Like Pres. Truman, Pres. Obama has to see the big picture and stop ISIS from marching across the region.  It may mean air strikes or some troops on the ground.  

Iraq requires presidential leadership, or the kind that we saw in saving West Berlin 66 years ago this week.

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We remember Don Mincher (1938-2012)


Don Mincher - Wikipedia

We remember Don Mincher, who was born on this day in 1938.     He died in 2012.

Don had a good baseball career:  .249 average, 200 HR & 646 RBI in 1,400 games with the old Senators who became the Twins in 1961, Angels, the Pilots who became the Brewers in 1970, the Senators who became the Rangers in 1972 and finally the A's.    

In 1965, Don played first for the AL champ Twins and hit 23 HR with 65 RBI.    He hit a HR off Don Drysdale & Sandy Koufax in the '65 Series. 

He is also remembered for this:
On June 9, 1966, Mincher was part of baseball history again when he was one of five Twins who hit home runs in one inning, an American League record. The Kansas City Athletics were the victims; the others besides Mincher to go deep in the seventh inning that day were Rich Rollins, Tony Oliva, Zoilo Versalles, and Harmon Killebrew.
A few years ago, I reconnected with those '65 Twins by reading Jim Thielman's "Cool in the evening".   He wrote the book in 2005 or the 40th anniversary of that wonderful team that lost to the LA Dodgers in 7 games.

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Thursday, June 23, 2005

Mercedes, the young girl who inspired a car name

Daughter of Austrian automobile entrepreneur Emil Jellinek and his wife Rachel Goggmann Cenrobert. She is best known for her father having Daimler's Mercedes line of cars named after her, beginning with the Mercedes 35 hp model of 1901. Also, at the 1902 Paris Automobile exhibition, her father hung a large picture of her.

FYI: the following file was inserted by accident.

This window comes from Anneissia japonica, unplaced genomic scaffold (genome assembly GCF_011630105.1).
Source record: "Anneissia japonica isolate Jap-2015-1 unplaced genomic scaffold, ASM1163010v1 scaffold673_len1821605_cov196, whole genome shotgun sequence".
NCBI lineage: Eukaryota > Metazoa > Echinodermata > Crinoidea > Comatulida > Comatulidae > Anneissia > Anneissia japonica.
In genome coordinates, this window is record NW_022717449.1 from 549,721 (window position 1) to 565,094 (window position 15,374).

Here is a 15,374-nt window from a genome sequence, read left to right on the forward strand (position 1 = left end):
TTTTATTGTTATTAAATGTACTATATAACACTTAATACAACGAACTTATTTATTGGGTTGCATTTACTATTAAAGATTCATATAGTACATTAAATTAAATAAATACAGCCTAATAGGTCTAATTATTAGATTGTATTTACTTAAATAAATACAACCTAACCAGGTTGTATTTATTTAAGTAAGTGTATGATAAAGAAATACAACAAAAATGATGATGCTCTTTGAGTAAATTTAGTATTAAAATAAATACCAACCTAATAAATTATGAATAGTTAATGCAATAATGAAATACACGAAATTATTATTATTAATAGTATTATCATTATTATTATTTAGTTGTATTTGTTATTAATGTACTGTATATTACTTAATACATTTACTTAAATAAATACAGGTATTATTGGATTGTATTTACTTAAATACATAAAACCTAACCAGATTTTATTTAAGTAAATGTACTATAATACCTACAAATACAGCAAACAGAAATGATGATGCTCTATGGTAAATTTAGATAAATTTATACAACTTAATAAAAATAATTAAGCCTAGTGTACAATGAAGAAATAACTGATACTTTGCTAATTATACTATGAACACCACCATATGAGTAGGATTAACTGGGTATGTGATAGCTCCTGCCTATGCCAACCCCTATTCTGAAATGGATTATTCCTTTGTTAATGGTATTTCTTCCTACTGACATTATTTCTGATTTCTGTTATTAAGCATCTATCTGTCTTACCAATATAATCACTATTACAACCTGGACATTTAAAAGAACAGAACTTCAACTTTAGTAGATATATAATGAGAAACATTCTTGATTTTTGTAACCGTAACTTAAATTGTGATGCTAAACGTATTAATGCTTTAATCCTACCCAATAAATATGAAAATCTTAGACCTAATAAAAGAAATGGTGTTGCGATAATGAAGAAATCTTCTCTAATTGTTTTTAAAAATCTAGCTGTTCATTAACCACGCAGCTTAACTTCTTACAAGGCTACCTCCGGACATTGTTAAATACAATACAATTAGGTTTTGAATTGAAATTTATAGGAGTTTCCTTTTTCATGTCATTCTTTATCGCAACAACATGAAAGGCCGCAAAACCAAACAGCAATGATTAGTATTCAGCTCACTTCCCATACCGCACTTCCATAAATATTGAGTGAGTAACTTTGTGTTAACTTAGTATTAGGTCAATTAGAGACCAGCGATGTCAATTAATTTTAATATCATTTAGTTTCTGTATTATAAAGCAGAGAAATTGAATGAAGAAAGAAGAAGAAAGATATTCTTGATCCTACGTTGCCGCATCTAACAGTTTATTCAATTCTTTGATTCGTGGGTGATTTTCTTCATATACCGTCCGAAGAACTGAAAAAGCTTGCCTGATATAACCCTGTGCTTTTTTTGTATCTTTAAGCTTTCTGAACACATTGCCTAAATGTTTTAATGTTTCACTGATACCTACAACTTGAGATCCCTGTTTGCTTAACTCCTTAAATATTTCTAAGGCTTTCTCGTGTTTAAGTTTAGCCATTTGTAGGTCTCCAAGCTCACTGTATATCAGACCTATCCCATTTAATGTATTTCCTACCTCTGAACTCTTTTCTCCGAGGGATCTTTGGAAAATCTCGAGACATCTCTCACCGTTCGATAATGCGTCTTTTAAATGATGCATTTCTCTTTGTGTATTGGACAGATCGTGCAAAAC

We remember the story of the “Mercedes” automobile today:
“On this day in 1902, German automaker Daimler-Motoren-Gesellschaft (DMG) first registers “Mercedes” as a brand name; the name will gain full legal protection the next September.”
Later, he named the car after his daughter:
“In June 1903, Emil Jellinek obtained permission to take the name Jellinek-Mercedes, observing that it was “probably the first time that a father has borne the name of his daughter.”
So we remember the young girl today.
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Thursday, June 02, 2005

We remember Charlie Watts (1941-2021)

We remember Charlie Watts, the wonderful drummer of The Rolling Stones.    He was born in Kingsbury, UK, in 1941 and died August 2021.

Since joining the group in 1962, Charlie has been in the background handling the drums for one of the all time great rock bands.    

Charlie met Mick Jagger and Keith Richards hanging around the London music scene.      

Watts is # 12 in Rolling Stone Magazine's Top 100 drummers.     His genius was to understand that he was the drummer and to do the drumming!